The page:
Earlier this morning I finished the painting I’ve been slowly — and intentionally — working on. It was a nerve-wracking moment for me. I liked the painting as it was, but I felt it needed more detail. That’s one of the areas I’m focusing on in my artwork now, striving to be more patient, adding in finer touches, giving my paintings more little details that will bring the scene to life and — hopefully — take my art to the next level.
I’m not good at details though, and I fretted about my decision. Should I attempt it? Or should I just call it good and go on?
Recently as my husband and I drove to the city, I saw a rocky area along the highway with lovely little pink flowers blooming amidst the rocks. I would have loved to get a photo of it, but at seventy miles and hour on I-49, that wasn’t going to happen. So I just made a “mental picture” to keep in my head. These rocks and wildflowers were the perfect details for my painting.
As I approached my easel this morning, I took a bit more time than usual in setting up my workspace. I remembered my new “intentional attitude” and asked myself “Exactly what do I intend to do with this painting today?”
I laid out my palette. I carefully mixed the colors I would use. I chose the brushes I thought would be best.
At that point there was nothing more to do but take a deep breath and begin making brushstrokes, putting paint to canvas.
A short time later, I signed the painting. It is done, if only because I say it is. There are other things I might choose to do, but I’m leaving it as it is. I’m not completely satisfied with my rocky ledge and wildflowers, but I’m happy that I took the chance and added them in.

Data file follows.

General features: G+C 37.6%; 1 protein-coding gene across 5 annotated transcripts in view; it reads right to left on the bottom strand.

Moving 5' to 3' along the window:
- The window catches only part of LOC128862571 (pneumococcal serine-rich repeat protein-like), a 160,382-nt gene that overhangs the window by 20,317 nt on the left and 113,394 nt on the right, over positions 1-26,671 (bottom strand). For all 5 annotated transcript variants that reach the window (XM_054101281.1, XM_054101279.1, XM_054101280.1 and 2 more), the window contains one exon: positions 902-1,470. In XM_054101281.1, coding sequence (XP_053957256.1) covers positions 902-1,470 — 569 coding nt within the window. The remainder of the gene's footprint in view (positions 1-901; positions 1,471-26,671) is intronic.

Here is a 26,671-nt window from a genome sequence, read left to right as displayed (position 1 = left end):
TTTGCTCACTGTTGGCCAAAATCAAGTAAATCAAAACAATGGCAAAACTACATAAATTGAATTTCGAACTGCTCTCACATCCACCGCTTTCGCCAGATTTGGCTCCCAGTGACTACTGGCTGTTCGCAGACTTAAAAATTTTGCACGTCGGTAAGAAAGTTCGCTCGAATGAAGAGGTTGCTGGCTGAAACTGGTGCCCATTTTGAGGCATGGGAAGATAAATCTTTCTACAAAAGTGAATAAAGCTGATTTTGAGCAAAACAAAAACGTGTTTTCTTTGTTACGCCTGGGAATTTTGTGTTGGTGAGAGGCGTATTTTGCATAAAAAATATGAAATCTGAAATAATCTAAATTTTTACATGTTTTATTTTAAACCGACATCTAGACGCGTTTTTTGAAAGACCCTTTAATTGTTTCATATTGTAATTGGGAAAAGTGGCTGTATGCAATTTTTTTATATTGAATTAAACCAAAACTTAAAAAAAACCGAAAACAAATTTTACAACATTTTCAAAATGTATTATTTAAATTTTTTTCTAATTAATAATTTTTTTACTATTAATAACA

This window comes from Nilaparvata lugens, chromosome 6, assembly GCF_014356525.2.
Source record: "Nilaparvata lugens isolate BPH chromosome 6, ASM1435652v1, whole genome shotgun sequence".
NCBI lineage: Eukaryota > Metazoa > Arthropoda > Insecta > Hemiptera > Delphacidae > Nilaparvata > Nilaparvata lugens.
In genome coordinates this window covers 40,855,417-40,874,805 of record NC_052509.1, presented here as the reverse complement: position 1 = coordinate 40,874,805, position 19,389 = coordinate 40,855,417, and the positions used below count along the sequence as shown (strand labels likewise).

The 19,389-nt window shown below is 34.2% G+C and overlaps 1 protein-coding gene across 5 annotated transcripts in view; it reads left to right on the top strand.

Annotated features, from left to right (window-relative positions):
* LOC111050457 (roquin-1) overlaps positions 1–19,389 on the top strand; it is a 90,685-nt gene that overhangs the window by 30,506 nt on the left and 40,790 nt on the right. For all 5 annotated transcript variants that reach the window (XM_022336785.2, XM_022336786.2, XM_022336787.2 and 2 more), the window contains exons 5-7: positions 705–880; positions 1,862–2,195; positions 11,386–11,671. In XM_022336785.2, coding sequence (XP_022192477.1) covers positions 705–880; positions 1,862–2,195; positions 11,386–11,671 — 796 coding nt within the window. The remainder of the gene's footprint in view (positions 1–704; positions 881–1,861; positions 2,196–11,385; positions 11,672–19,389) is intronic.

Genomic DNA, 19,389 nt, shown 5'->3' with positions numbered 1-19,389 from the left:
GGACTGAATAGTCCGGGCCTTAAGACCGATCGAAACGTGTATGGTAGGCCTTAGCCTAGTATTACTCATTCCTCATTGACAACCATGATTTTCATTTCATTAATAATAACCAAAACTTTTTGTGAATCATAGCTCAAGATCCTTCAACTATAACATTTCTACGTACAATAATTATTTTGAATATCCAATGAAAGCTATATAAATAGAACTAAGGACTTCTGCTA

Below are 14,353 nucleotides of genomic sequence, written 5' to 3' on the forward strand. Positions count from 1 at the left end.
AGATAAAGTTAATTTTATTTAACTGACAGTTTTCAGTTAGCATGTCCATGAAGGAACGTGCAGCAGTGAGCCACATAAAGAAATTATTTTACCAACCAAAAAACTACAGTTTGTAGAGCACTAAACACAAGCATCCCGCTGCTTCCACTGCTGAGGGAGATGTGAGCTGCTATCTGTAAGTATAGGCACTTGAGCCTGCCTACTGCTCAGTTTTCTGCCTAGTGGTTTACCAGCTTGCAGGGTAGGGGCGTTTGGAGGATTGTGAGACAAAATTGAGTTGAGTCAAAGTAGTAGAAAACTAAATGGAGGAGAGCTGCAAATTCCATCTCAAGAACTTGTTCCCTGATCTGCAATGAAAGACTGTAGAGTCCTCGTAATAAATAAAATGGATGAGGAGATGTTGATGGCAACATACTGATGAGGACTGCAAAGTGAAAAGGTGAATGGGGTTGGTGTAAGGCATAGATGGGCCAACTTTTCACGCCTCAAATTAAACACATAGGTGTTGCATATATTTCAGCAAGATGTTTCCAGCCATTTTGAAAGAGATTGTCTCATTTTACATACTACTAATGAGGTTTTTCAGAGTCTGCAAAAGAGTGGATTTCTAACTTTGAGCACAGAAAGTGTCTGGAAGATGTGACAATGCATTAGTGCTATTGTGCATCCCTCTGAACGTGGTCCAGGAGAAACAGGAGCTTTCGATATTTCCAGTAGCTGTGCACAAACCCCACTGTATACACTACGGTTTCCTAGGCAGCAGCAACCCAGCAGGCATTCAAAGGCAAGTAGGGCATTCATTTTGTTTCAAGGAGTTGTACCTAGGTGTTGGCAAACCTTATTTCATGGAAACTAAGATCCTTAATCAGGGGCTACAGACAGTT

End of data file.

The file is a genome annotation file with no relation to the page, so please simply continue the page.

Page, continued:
Later, as I logged on this morning, I was greeted with a quote about success and failure. That made me think a bit. I could so easily apply the ideas to my landscape paintings. Oh, I have failed so many times! And I will continue to fail many more times. But through those failures, I’ve moved closer to becoming the artist I truly want to be.
I have learned a lot of lessons about art, and I’ve learned valuable lessons about life, as well. Perhaps the most important one is understanding that success will never come unless we accept the risk of failing.
I took a chance this morning and I painted in a rocky ledge with wildflowers. I did it willfully and intentionally. It’s not perfect, but it represents my desire to grow as an artist. Every brushstroke I make brings me a little nearer to where I want to be.
So my words of wisdom today are these: You won’t succeed unless you try.